The crash occurred Saturday, shortly after 2:30 a.m. on US 61 south of La. Hwy. 621, he said.
The vehicle was speeding away after Gonzales Police Officers had initiated a stop for a traffic violation, said Graham. Troopers investigated the crash at the request of the Gonzales Police Department, but GPD Officers are investigating the circumstances surrounding the initial traffic stop and subsequent pursuit, Graham explained.
Troopers preliminary investigation revealed that Joshua Davis, 24, of Westwego, La., was driving a 1998 Dodge Stratus north on US 61 at a high rate of speed, attempting to elude Gonzales Police Officers in pursuit, when he ran off the road to the left, said Graham.
Davis overcorrected to the right and the vehicle re-entered the roadway, began to rotate clockwise and ran off the road to the right.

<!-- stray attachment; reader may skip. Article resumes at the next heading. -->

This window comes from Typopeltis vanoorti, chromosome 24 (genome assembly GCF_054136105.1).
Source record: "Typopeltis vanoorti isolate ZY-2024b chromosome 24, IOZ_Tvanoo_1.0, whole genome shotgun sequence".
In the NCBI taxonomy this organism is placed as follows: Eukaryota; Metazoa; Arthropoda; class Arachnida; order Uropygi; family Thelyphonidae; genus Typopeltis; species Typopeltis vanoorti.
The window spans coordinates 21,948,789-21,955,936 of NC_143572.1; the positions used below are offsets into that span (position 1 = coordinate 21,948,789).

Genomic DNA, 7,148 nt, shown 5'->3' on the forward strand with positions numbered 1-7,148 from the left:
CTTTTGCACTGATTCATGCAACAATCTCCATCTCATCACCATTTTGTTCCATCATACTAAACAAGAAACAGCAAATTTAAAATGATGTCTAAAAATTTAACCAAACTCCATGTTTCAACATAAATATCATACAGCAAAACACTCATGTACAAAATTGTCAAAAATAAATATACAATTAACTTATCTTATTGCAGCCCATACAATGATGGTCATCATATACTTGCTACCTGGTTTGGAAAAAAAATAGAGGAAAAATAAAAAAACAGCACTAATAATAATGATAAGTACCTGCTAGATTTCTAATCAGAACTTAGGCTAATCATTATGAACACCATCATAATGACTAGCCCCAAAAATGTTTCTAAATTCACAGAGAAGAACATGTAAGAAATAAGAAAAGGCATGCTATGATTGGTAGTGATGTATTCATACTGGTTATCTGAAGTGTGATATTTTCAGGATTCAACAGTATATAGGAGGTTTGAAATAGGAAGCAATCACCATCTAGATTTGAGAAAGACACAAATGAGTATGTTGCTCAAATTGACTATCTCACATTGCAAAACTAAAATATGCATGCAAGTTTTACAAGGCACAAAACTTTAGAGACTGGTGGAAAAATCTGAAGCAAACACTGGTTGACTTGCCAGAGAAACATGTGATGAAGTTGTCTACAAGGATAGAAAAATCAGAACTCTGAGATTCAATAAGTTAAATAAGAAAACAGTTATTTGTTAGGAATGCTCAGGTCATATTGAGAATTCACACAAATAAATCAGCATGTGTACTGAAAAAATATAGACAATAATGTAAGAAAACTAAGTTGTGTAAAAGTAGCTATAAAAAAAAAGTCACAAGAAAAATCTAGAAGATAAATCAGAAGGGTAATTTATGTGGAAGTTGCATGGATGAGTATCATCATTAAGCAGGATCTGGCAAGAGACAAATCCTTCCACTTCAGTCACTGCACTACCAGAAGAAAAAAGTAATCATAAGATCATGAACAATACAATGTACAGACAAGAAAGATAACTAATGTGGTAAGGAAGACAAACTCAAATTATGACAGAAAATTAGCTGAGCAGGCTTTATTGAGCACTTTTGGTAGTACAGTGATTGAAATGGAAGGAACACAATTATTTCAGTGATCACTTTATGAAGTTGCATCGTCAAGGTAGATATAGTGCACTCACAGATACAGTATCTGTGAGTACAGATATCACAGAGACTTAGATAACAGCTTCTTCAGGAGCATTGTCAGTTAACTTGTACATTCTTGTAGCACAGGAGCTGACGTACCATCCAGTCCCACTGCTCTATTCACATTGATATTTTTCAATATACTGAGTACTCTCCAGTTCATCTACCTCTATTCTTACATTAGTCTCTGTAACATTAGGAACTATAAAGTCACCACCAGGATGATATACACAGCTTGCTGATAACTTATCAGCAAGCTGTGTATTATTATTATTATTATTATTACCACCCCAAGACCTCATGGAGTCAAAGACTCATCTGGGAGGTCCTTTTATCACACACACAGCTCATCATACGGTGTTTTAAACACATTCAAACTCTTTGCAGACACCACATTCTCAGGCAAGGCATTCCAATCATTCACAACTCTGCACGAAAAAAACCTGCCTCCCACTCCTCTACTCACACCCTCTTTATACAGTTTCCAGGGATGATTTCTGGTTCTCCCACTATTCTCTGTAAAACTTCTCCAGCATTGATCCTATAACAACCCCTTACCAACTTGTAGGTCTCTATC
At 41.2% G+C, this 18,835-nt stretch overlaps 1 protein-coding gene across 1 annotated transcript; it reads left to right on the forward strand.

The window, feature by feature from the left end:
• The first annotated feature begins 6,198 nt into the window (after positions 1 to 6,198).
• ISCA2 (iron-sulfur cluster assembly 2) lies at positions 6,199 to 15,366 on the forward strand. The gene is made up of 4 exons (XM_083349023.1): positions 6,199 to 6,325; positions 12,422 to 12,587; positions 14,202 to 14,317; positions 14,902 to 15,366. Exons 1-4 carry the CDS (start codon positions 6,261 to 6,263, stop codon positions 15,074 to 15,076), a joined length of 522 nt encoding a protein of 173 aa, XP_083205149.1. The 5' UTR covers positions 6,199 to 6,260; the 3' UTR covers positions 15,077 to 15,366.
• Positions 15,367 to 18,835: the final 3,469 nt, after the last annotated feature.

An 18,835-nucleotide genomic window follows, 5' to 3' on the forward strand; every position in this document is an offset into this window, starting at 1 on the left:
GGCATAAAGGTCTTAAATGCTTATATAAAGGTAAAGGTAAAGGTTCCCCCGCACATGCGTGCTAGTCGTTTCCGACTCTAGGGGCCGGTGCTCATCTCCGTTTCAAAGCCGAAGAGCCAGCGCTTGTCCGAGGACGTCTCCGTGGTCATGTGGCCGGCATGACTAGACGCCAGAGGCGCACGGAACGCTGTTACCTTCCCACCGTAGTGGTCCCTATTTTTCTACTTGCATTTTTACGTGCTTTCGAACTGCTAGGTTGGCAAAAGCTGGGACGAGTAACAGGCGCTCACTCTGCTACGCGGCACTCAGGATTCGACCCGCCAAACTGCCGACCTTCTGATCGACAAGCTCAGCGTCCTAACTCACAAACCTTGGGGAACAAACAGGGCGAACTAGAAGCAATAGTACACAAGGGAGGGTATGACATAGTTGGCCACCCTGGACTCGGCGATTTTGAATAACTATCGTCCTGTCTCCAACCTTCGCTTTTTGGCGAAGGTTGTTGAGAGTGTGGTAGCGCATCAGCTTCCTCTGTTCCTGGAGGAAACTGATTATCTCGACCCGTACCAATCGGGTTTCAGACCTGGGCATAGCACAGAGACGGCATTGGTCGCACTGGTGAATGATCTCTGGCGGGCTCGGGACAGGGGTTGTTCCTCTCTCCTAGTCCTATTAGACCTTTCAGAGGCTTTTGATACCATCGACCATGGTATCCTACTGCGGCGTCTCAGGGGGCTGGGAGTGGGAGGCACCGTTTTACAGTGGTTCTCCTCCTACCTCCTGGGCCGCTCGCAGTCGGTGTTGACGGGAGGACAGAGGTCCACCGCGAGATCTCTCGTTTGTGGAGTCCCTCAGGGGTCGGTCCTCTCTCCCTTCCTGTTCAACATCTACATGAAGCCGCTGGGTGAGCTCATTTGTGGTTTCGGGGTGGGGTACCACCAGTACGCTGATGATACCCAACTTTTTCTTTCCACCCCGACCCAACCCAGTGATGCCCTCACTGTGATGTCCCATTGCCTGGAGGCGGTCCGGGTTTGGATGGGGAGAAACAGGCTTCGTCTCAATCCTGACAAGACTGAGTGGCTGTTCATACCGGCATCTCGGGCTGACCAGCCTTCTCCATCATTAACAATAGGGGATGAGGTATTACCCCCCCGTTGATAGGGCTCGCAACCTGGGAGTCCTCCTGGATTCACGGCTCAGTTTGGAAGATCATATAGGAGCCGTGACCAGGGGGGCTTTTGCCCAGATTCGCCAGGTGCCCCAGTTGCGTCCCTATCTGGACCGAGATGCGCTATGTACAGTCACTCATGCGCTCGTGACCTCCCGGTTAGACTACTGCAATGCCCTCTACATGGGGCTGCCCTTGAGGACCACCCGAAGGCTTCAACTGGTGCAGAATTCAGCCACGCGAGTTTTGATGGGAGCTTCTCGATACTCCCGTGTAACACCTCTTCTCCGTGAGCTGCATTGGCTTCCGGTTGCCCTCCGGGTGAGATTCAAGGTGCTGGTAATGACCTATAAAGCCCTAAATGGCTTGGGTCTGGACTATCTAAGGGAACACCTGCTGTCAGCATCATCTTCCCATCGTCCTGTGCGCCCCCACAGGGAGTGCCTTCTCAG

As the vehicle slid off the roadway to the right, it entered a ditch and struck a culvert, vaulting it into the air. The vehicle flipped approximately two times before striking a large sign post in the front of the Ascension Baptist Church, Graham reports.
Neither the driver nor the two additional occupants were wearing seat belts. Davis and the rear seat passenger, Lerone Ursin, 40, of Convent, were both pronounced dead at the scene by the Ascension Parish Coroner’s Office, said Graham.
The front seat passenger, Quanmaine Scott, 17, of Prairieville, fled the scene on foot.
Scott sustained non-life-threatening injuries and was taken into custody shortly after the crash and treated for his injuries at St. Elizabeth Hospital in Gonzales, Graham said. It is unknown if impairment was a factor in the crash, and Troopers have submitted a sample of Davis’ blood to the Louisiana State Police Crime Lab for chemical analysis.
Speed and lack of seat belt use are considered factors in the two deaths, the LSP Trooper said.
Wearing a seat belt is the single most effective way to increase safety while riding in a vehicle.
During a rollover crash, the safest place for a vehicle occupant to be is properly restrained INSIDE the vehicle. Poor decisions often lead to fatal crashes across the state. Some common poor decisions that lead to these crashes are driving impaired, speeding, driving distracted and not being properly restrained at all times.